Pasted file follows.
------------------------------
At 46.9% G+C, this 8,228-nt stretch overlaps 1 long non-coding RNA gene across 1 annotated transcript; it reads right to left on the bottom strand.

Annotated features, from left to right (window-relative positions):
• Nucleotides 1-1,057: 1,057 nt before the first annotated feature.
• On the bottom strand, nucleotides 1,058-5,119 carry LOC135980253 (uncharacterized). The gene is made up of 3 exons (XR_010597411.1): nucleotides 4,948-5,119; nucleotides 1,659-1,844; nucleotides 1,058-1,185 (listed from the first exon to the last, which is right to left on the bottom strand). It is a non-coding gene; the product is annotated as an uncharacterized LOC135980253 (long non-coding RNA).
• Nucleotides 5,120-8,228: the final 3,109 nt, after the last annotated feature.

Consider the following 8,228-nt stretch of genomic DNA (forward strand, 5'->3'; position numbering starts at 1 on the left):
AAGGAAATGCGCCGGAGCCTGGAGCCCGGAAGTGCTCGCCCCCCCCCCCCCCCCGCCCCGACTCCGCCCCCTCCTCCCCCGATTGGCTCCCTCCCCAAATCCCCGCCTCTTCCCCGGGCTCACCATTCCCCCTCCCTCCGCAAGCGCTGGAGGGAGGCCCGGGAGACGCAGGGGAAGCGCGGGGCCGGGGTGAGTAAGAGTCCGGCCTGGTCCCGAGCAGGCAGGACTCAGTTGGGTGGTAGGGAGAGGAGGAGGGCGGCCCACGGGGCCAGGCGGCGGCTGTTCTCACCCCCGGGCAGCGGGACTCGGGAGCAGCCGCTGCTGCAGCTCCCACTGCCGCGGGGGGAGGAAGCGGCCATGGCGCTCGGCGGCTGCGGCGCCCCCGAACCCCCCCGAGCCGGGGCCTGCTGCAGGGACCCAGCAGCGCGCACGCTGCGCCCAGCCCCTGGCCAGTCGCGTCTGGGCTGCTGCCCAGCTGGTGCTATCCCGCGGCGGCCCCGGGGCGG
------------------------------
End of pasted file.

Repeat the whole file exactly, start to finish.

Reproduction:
At 46.9% G+C, this 8,228-nt stretch overlaps 1 long non-coding RNA gene across 1 annotated transcript; it reads right to left on the bottom strand.

Annotated features, from left to right (window-relative positions):
• Nucleotides 1-1,057: 1,057 nt before the first annotated feature.
• On the bottom strand, nucleotides 1,058-5,119 carry LOC135980253 (uncharacterized). The gene is made up of 3 exons (XR_010597411.1): nucleotides 4,948-5,119; nucleotides 1,659-1,844; nucleotides 1,058-1,185 (listed from the first exon to the last, which is right to left on the bottom strand). It is a non-coding gene; the product is annotated as an uncharacterized LOC135980253 (long non-coding RNA).
• Nucleotides 5,120-8,228: the final 3,109 nt, after the last annotated feature.

Consider the following 8,228-nt stretch of genomic DNA (forward strand, 5'->3'; position numbering starts at 1 on the left):
AAGGAAATGCGCCGGAGCCTGGAGCCCGGAAGTGCTCGCCCCCCCCCCCCCCCCGCCCCGACTCCGCCCCCTCCTCCCCCGATTGGCTCCCTCCCCAAATCCCCGCCTCTTCCCCGGGCTCACCATTCCCCCTCCCTCCGCAAGCGCTGGAGGGAGGCCCGGGAGACGCAGGGGAAGCGCGGGGCCGGGGTGAGTAAGAGTCCGGCCTGGTCCCGAGCAGGCAGGACTCAGTTGGGTGGTAGGGAGAGGAGGAGGGCGGCCCACGGGGCCAGGCGGCGGCTGTTCTCACCCCCGGGCAGCGGGACTCGGGAGCAGCCGCTGCTGCAGCTCCCACTGCCGCGGGGGGAGGAAGCGGCCATGGCGCTCGGCGGCTGCGGCGCCCCCGAACCCCCCCGAGCCGGGGCCTGCTGCAGGGACCCAGCAGCGCGCACGCTGCGCCCAGCCCCTGGCCAGTCGCGTCTGGGCTGCTGCCCAGCTGGTGCTATCCCGCGGCGGCCCCGGGGCGG